2. Don't forget to add that email address, kids. Tomorrow is THE LAST of the giveaway goodness, eeee!

And the winner of that needle felting kit?! Tracy Evans! Congrats, buddy!

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Saturday, December 20, 2014

In the Art Room: How to Draw Penguins!

Ask any teacher, "What's the worst time of year to teach children?"

And, if you can get that biggie-sized glass of grape-flavored adult bevvy out of his/her hands long enough for 'em to answer, they're likely to say, "The time before a break. Particularly winter break. NOW GIVE ME BACK THAT SOLO CUP!"

So, what's an art teacher before winter break to do, you ask? Come up with something that is 1. Not so taxing. Judge if you wanna, Judge-y Pants but, c'mon. I mean, a teacher's got presents to wrap (oh, what am I saying, s/he's not even started shopping yet!), a room to tidy (as if that ever happens) and countless Tacky Christmas Sweater parties to attend. Not only that but there's a classroom of chillins to keep entertained which brings me to 2. Something that will hold the kids' attention until the bitter end. 

Friends, look no further, I do believe I have just the solution for you. Enter first and second grade penguins! 
Hurray! Originally this lessons was just for my first grade kids. I only saw them for one more art class this week. They're actually in the middle of another project where the next phase is painting. But, c'mon. If I prep all that paint, it's simply going to dry out before we return and can use it again. So I decided a lil one-day guided drawing thing might just be what the doctor ordered (really? A doctor ordered a penguin? Is this doctor even certified?!)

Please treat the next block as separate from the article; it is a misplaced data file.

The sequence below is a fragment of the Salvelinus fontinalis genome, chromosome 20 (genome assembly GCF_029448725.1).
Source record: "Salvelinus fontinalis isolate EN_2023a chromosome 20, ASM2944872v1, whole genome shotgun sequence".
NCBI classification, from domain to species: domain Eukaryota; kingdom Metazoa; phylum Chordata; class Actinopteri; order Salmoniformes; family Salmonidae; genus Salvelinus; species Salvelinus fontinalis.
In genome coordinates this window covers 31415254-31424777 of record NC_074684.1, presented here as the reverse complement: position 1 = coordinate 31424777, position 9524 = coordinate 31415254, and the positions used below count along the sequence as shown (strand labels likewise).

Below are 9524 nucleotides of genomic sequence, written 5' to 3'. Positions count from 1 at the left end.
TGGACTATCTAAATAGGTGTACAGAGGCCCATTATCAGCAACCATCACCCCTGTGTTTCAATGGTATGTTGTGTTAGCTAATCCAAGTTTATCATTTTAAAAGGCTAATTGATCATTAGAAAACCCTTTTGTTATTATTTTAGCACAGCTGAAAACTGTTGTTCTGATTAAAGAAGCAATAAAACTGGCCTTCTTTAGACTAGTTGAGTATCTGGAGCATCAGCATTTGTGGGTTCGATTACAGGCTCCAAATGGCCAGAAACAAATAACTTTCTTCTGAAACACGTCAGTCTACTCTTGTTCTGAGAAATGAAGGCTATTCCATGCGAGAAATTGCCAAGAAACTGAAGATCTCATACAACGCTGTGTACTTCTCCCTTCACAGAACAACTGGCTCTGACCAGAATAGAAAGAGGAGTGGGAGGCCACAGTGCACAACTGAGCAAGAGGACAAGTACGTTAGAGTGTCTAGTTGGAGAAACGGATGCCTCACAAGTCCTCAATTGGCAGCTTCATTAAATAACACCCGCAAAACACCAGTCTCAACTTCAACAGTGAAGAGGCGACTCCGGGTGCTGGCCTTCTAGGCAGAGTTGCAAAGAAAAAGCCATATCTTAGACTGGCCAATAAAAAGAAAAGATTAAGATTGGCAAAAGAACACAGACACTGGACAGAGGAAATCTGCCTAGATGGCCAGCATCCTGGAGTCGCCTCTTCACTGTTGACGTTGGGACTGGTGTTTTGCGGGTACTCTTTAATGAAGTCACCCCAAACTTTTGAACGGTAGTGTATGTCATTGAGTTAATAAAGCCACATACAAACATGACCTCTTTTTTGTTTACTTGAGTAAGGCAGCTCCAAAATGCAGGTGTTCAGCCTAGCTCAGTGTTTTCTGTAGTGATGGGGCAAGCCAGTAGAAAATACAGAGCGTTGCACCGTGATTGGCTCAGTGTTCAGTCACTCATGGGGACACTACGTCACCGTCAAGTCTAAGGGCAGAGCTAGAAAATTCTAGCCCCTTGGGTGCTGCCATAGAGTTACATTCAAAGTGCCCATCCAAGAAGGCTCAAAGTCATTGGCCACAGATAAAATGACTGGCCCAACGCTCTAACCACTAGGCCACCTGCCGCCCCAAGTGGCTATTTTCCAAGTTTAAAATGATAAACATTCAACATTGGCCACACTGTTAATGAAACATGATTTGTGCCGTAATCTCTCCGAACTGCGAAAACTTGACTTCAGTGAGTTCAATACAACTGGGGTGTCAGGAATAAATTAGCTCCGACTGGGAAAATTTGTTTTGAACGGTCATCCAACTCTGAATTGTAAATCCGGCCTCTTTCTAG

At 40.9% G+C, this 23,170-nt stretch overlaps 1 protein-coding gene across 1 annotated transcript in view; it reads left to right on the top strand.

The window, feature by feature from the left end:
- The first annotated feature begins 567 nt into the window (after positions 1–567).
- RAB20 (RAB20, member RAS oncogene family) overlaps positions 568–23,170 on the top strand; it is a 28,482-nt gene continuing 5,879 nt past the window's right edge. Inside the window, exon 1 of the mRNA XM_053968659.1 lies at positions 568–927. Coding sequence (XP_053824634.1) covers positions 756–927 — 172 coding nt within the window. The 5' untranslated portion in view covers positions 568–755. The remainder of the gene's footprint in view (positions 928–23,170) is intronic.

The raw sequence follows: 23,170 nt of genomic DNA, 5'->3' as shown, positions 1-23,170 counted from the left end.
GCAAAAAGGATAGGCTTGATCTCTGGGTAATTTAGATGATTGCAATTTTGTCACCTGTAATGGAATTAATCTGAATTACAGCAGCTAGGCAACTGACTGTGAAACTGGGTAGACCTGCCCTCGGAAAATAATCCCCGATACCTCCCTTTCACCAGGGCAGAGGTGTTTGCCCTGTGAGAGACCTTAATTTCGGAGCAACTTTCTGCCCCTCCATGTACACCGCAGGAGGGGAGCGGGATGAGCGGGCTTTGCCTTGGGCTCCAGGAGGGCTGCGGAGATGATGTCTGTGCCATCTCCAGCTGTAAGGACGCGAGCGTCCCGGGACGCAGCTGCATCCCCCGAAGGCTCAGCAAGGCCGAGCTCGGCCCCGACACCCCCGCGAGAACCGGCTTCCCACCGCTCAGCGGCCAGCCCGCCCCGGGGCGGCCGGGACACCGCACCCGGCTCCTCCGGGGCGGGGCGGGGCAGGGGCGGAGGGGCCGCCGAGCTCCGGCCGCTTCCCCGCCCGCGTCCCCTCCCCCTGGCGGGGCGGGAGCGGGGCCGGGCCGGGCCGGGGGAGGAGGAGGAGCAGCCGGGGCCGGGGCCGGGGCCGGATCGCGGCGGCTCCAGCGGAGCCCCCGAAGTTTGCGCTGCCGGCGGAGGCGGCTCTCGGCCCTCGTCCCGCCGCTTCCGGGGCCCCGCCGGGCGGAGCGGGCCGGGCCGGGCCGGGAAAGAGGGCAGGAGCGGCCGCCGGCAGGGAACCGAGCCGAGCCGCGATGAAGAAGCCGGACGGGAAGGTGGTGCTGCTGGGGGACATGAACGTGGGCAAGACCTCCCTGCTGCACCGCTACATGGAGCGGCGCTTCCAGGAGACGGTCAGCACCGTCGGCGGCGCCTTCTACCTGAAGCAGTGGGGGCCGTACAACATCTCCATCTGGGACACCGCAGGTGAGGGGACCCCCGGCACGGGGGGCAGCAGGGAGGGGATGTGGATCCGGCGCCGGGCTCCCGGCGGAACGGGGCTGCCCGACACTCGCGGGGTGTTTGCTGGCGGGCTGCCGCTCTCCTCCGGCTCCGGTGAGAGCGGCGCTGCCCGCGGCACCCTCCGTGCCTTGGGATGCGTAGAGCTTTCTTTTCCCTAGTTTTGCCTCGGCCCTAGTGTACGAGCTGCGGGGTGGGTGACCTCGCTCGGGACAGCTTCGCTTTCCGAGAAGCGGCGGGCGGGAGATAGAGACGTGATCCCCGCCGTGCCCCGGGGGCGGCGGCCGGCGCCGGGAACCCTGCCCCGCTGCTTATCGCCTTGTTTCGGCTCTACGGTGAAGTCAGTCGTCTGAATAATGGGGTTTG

Now, as stated, this lesson was meant for my first grade friendies. However, when my second grade class waltzed in and spotted these bad boys, they were all, "When are we making that?!" and "Why didn't we make those last year?!" After I explained to 'em that I only do the fun lessons with the classes I like (heehee, yes I say that. After a beat, they always give me a "hey, wait a minute!"), I asked them if they'd like to draw a penguin too. And after a resounding "yes!" we did just that. 
So here's a lil visual of the directions we followed to make our variety of penguins. I went over the steps to drawing a Cool Dude/Dudette Penguin, one with ear muffs and one wearing a bow. While the kids enjoy guided drawing, they really love having choices thrown in the mix. 
After we finished our drawings, we laid them all out on the floor for a little chat. The kids are always so pleased with themselves and their drawings that they naturally wanna show them off. We take turns saying something nice about each work of art. 
Like how this cool snowboarding dude has a rad patterny scarf that matches hit rad patterny snowboard.
Or how this sweet pony-tailed penguin appears to be twirling in the air.
Or this sweet sleepy penguin just snoozing in the snow.

You'll have to lemme know if you give this penguin project a try. I assure you, your lil friends will love it!

And now, for today's giveaway...
This doll and some super fab artsy fabric! I've had this doll forever with the idea that I'd make an artist doll out of her/him. And yet, I never did. So, now I challenge you to do it! Here's how you can enter to win this stash:

1. Tell me what you'd make with him/her and how you'd use it in your classroom (I just might have to steal the idea and make one myself!).

2. Leave your email in the comments. Some of you are forgetting that lil step and I can't consider you without it! Sadly, it's my only way to contact the winner. So don't forget, friends.

As for the winner of yesterday's giveaway...congrats to Victoria Smith! Yippie! I'll get that vintage book out to you soon! 

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Wednesday, June 18, 2014